“I’ve been in Bundaberg for 23 years and have an absolute passion for making sure the area is prosperous and succeeds. It’s a great place to live!” says Tim.

“As a parent, I spend all this time making sure my kids grew up right and, now the grandkids have come along, I want to make sure that what we do is enough to make sure they’ll have a good life as well.”

An ex-public servant, Tim knows the idea of leadership is often confused with management.

“Management manages the numbers and aims to achieve a good balance sheet, but leaders support the person and focuses on the outcomes. Leadership doesn’t necessarily come with a position title. Instead, it comes with a frame of mind and ability to articulate a vision and direction.”

Being part of LARC fitted perfectly with Tim summing up the potential the program has to benefit not only themselves but the region they live, work, volunteer and play in.

“LARC applies to all my roles. I knew it would help me give back to the community I love.”

Learning and larking about  

Creating networks and relationships was a major outcome of LARC for Michelle and that has positives not only for her personally and as a professional but for everyone in Wide Bay Burnett.

“LARC brought together connections with people throughout Wide Bay and pennies started to drop about what we could be doing,” she says. “That’s great for the community and can only be good for the region.”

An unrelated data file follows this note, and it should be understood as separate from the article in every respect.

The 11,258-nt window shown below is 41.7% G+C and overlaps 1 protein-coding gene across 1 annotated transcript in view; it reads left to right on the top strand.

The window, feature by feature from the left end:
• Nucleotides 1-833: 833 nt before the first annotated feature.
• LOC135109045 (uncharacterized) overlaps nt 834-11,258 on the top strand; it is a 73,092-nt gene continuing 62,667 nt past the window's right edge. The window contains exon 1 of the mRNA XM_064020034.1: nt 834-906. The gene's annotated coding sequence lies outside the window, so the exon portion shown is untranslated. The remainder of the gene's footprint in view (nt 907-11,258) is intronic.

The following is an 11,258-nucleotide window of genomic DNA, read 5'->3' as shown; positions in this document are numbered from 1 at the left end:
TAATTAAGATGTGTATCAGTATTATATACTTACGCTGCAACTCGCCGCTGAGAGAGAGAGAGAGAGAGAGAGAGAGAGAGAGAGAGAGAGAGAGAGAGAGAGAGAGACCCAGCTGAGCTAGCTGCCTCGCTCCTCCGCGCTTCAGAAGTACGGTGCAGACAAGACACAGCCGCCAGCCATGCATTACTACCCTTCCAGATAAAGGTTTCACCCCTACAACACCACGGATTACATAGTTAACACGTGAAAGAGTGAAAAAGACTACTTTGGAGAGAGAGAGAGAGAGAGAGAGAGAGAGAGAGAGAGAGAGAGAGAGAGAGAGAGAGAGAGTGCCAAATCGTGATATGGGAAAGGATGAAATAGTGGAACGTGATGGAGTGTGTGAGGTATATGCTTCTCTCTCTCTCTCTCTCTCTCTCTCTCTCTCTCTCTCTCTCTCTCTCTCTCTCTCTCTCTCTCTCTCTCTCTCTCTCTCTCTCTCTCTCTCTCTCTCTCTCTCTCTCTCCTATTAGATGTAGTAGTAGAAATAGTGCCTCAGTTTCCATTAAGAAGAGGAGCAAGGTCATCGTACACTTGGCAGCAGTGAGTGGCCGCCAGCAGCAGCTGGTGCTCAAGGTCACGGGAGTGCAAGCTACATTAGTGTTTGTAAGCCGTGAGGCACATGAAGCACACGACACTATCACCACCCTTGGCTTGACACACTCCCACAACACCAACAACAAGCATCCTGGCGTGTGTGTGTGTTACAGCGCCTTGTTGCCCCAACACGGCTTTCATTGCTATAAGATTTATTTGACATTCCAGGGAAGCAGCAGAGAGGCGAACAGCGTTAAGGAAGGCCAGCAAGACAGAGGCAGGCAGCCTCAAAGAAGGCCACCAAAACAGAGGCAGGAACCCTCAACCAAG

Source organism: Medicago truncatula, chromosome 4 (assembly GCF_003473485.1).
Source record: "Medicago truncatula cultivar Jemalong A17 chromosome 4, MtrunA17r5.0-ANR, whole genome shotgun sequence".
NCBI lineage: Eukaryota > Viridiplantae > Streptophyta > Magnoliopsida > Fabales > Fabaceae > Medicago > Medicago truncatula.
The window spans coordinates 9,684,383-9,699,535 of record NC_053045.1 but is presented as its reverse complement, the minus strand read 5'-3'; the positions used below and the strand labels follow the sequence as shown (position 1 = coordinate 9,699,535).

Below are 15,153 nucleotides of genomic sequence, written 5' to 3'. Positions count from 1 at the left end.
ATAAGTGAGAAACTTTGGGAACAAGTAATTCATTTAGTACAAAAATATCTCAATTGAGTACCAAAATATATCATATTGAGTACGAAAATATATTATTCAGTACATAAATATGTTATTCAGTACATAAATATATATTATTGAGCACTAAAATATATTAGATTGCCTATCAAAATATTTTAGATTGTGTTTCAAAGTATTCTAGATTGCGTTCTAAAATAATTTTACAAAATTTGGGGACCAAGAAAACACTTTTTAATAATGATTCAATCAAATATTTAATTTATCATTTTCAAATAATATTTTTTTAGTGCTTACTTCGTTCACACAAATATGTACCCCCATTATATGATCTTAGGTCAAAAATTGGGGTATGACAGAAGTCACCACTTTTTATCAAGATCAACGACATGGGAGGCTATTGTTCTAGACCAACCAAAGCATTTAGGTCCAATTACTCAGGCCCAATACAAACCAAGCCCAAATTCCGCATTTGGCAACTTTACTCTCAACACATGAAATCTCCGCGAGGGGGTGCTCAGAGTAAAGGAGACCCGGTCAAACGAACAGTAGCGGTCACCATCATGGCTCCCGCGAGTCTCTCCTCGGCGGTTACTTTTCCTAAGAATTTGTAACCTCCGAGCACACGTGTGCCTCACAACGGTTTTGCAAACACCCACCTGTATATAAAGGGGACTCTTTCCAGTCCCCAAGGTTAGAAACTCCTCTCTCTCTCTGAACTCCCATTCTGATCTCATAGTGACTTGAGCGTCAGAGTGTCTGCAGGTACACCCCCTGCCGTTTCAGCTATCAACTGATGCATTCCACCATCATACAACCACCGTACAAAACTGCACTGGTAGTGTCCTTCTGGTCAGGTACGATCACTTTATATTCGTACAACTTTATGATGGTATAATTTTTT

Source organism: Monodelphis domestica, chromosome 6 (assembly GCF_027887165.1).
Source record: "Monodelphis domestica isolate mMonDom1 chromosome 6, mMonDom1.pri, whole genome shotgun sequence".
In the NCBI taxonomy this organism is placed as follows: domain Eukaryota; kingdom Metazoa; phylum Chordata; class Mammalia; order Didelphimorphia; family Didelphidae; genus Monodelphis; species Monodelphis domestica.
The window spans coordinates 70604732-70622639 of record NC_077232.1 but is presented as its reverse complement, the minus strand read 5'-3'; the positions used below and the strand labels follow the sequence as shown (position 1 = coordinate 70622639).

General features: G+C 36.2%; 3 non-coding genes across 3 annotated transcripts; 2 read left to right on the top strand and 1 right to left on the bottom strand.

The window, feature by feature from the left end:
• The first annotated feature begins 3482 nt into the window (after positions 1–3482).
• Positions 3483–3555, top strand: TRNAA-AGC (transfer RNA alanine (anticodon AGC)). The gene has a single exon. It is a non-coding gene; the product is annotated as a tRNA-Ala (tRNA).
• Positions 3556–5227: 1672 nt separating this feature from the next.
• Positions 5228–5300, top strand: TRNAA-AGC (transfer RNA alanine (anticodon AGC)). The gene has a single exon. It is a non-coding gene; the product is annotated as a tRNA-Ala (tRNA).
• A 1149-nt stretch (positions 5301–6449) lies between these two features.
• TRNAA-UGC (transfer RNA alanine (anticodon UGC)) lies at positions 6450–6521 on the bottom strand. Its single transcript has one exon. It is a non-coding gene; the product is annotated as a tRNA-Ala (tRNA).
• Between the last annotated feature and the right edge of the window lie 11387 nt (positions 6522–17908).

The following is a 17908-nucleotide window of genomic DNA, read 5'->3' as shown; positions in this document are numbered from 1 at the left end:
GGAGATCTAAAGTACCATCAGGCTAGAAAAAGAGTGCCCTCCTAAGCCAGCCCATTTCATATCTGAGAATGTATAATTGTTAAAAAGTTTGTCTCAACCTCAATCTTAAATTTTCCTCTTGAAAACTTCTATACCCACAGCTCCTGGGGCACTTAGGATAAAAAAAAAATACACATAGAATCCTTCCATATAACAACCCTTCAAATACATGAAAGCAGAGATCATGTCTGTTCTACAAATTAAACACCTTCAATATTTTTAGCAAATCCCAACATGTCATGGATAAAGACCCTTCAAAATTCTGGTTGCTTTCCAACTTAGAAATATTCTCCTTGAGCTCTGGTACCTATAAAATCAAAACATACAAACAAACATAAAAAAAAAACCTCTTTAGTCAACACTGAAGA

On an inner level, these connections brought a new confidence.

“It was very validating to talk with other women on the program about imposter syndrome and realise that even people I think are amazing have insecurities and doubts. Part of this was realising that no leader is perfect and it was really supportive and confidence-building.”

Looking outwards, Michelle found the LARC activity of DiSC profiles a revelation.

“Before LARC, I underestimated how important effective communication is for good leadership. I took away the understanding that people can perceive the same situation so completely differently,” she says of the model that looks at four personality profiles of dominance, influence, steadiness and conscientiousness.

Since completing the LARC program, Michelle has applied the ideas covered in DiSC within all her roles.

“I’ve always been a social person but, rather than just enjoying a chat, I’m now conscious of deliberately connecting with other people. That’s hopefully resulted in me being a better leader.”

The LARC program focused on proven learning methods and leadership skills but that doesn’t mean it was all work and no play. “We had a lot of fun,” says Michelle.

Tim agrees. By the second intensive, which was held in the beautiful Bunya Mountains, he felt safe enough to try role-playing different communication styles during a facilitated group activity.

“It was liberating and fun to experiment with my usual understanding of how people in a group can influence outcomes. I was able to reflect on how strong personalities and different agendas can be perceived and dealt with.”